Influencing Governments

Canada’s government can be a powerful champion for children’s rights, health and well-being. Decisions made in Ottawa can help care for and protect children around the world – including those living in the most dangerous places. That’s why influencing government policy is such a critical part of our work.

Influencing Governments

Canada’s government can be a powerful champion for children’s rights, health and well-being. Decisions made in Ottawa can help care for and protect children around the world – including those living in the most dangerous places. That’s why influencing government policy is such a critical part of our work.

Influencing Governments

Canada’s government can be a powerful champion for children’s rights, health and well-being. Decisions made in Ottawa can help care for and protect children around the world – including those living in the most dangerous places. That’s why influencing government policy is such a critical part of our work.
Because World Vision works in nearly 100 countries, we have our finger on the pulse of the issues threatening children.
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Child Protection
After ten years spent advocating to eliminate child labour from the supply chains of Canadian companies, we made important gains in 2021.
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Powerful youth voices from around the world are influencing our government’s international development priorities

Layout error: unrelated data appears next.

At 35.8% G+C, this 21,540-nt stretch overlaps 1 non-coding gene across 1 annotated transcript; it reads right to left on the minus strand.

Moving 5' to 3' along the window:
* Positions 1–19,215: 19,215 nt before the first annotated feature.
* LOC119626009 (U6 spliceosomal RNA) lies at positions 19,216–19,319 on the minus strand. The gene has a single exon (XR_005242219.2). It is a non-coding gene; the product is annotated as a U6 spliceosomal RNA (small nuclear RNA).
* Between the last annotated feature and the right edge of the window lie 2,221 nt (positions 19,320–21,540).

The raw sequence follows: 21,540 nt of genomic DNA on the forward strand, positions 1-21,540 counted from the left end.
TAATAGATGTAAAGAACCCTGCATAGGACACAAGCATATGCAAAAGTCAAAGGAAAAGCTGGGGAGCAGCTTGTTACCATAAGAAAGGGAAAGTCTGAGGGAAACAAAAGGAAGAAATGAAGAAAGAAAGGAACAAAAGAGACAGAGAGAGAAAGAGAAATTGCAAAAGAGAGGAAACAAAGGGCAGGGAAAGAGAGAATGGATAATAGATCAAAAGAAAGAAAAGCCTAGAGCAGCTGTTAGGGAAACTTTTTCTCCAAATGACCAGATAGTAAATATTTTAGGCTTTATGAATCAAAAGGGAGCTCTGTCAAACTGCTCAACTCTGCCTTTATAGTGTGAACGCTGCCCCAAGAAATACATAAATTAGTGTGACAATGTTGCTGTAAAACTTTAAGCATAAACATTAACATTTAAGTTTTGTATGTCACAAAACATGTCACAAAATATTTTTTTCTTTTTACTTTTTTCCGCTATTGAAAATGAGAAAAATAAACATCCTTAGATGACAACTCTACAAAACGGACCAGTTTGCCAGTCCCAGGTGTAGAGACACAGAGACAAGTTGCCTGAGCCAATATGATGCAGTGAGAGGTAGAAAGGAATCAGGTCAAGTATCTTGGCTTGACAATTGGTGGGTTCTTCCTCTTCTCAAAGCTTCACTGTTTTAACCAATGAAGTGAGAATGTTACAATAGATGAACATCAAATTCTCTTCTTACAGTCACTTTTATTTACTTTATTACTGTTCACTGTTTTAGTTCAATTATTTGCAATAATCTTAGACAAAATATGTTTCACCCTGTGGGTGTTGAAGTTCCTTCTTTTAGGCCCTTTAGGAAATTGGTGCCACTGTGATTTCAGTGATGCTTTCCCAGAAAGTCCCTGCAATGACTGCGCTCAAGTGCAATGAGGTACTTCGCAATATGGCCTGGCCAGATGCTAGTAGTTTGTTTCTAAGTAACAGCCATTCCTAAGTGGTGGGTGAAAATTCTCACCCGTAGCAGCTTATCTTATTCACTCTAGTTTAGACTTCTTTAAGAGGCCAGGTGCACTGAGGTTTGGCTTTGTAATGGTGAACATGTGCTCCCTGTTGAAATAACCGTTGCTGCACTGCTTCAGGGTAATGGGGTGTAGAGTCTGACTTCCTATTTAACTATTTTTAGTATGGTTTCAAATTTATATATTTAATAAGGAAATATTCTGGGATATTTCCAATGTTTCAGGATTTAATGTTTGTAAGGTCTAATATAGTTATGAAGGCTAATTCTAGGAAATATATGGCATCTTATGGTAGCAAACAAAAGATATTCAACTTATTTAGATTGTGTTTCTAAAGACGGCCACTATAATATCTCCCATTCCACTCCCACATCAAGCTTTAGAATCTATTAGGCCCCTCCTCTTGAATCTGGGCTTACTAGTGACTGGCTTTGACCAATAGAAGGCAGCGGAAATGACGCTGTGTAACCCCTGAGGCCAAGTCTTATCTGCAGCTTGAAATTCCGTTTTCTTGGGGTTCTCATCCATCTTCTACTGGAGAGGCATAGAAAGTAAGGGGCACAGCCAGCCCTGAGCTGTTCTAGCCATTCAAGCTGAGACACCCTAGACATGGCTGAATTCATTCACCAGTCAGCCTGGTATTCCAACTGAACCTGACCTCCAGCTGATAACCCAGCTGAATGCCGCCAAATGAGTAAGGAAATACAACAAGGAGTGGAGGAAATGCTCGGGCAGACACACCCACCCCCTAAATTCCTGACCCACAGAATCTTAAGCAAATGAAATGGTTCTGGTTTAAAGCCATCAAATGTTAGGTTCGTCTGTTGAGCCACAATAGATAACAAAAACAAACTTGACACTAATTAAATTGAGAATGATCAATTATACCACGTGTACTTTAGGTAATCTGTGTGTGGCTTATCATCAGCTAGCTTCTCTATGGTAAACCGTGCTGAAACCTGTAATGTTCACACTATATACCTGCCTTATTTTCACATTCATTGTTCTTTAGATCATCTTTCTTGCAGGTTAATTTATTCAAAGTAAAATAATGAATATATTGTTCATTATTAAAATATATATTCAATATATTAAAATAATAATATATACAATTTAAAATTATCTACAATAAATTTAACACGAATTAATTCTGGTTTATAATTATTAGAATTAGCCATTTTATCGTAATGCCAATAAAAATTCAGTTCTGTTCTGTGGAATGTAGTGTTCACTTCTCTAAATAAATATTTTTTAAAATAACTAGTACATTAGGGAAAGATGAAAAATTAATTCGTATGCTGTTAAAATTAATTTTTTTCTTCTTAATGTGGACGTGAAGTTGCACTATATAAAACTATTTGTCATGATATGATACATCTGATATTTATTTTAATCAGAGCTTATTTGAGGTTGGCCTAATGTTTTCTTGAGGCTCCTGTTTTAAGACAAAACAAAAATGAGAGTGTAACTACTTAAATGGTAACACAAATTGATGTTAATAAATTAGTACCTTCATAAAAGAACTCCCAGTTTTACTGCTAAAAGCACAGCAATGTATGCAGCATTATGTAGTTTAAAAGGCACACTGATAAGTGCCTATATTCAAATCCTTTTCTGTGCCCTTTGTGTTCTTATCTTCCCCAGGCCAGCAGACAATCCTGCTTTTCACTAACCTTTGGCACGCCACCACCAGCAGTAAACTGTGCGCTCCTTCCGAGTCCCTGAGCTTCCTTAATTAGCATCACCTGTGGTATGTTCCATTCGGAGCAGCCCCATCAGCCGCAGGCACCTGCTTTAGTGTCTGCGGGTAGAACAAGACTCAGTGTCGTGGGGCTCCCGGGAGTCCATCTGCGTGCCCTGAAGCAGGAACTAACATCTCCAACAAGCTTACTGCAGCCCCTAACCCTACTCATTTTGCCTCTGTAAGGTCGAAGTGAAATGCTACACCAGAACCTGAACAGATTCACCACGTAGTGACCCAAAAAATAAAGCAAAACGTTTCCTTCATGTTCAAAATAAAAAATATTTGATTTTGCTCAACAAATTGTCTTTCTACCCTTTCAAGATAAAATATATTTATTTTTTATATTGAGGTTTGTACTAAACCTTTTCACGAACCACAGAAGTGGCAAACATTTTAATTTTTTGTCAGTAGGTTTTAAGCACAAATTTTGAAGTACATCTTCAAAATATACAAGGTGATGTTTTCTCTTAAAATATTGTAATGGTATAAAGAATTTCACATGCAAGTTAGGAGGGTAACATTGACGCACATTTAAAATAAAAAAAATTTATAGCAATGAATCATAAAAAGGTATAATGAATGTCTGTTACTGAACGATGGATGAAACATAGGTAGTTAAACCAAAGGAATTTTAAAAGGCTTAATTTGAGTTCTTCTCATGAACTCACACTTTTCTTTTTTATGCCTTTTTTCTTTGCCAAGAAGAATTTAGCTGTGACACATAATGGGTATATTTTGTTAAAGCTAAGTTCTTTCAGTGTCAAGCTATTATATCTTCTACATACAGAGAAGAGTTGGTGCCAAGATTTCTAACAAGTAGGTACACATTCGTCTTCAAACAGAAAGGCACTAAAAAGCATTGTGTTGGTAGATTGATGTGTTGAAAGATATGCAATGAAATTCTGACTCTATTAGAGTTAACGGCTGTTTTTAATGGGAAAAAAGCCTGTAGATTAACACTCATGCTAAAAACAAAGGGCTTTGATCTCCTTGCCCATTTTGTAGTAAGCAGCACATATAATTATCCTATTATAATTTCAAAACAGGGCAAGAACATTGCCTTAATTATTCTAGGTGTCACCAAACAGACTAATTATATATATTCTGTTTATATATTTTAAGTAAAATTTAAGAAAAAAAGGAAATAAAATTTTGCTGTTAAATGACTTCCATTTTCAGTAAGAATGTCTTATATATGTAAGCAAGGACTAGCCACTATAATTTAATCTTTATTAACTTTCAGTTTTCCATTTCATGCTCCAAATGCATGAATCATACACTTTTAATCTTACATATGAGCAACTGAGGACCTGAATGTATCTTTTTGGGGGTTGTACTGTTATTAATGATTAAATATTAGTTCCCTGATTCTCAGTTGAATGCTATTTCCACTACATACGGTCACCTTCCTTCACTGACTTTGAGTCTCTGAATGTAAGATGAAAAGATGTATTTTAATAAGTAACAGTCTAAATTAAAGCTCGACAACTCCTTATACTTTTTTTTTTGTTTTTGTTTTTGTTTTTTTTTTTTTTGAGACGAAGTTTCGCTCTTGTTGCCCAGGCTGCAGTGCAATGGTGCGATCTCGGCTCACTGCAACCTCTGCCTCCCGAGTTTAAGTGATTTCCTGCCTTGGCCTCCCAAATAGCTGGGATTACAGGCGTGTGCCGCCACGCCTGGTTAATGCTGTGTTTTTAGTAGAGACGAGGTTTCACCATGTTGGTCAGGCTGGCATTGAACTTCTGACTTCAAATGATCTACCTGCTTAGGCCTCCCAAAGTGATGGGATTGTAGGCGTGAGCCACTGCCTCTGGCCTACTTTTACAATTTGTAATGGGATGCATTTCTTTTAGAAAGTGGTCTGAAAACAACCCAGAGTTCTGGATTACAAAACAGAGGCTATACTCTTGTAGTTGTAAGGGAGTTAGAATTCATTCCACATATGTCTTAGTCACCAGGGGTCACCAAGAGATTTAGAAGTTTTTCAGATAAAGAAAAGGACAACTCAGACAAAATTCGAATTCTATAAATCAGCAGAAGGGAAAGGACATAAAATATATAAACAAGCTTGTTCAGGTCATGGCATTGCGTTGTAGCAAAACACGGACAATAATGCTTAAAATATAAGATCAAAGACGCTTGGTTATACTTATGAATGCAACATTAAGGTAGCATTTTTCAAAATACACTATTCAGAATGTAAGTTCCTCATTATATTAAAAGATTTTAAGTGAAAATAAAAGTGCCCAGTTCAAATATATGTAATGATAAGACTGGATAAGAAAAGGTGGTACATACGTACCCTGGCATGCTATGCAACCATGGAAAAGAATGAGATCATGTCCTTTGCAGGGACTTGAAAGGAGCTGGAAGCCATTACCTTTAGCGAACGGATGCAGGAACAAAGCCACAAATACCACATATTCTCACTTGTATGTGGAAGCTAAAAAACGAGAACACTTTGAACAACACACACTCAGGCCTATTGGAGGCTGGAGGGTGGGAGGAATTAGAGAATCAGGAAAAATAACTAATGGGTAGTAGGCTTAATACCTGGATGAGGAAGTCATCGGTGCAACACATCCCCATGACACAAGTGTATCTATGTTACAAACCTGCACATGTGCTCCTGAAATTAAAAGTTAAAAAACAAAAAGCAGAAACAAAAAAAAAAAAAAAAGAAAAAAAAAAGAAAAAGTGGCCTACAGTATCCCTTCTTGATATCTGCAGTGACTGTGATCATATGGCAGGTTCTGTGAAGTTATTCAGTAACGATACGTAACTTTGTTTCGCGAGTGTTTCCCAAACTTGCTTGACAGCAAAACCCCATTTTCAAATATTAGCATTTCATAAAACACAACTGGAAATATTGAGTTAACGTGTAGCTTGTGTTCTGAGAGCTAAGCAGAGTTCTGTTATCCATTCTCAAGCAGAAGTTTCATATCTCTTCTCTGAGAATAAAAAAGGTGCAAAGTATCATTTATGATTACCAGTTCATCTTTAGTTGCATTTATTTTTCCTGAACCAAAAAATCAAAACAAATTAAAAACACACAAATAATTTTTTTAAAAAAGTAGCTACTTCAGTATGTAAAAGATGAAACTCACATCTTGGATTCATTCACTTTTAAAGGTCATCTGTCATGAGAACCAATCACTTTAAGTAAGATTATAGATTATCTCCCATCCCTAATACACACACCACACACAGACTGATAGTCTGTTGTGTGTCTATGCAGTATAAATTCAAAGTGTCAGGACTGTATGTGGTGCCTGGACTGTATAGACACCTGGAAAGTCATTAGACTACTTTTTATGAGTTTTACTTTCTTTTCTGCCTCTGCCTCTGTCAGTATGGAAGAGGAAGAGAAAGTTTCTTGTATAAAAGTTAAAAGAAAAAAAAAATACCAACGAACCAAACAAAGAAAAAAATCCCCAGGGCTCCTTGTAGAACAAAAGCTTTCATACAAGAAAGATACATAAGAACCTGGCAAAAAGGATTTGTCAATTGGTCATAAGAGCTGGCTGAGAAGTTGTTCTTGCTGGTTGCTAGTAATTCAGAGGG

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  • 21,678 people were involved or trained in community-level advocacy and social accountability activities aimed at holding their governments responsible for the provision of basic services.
  • 37 Citizen Voice and Action documents and plans of action were created, equipping social accountability groups to accomplish their goals.
  • 2,622 service-providers and institutions have improved performance capabilities because of additional equipment, capacity or budget.
  • 520 community groups engaged in Citizen Voice and Action activities, calling on their governments to deliver the basic services that have been promised.
Results of World Vision Canada's projects between October 2020 and September 2021,
in partnership with Global Affairs Canada and other institutional donors

Our approach
At World Vision, our advocacy work for children is passionate, persistent – and multi-faceted. One of the main ways we help is by advocating with the Canadian government, urging them to prioritize the world’s most vulnerable children. 

We help the Canadian government understand the situations children are facing and how it can best make a difference. We press for laws, policies and programs which both meet children’s needs, and protect their God-given rights. We’re persistent in our work to see these changes happen. And we hold governments accountable to following through on their plans.

World Vision has an office in Ottawa, just down the street from Parliament Hill. From there, we can:
  • be nimble in responding to breaking developments, seizing opportunities to champion children whenever possible
  • focus on influencing government policy through meetings with the Prime Minister, cabinet ministers, parliamentarians, public servants and official government committees.
  • leverage our voice by joining with like-minded partners and coalitions to engage government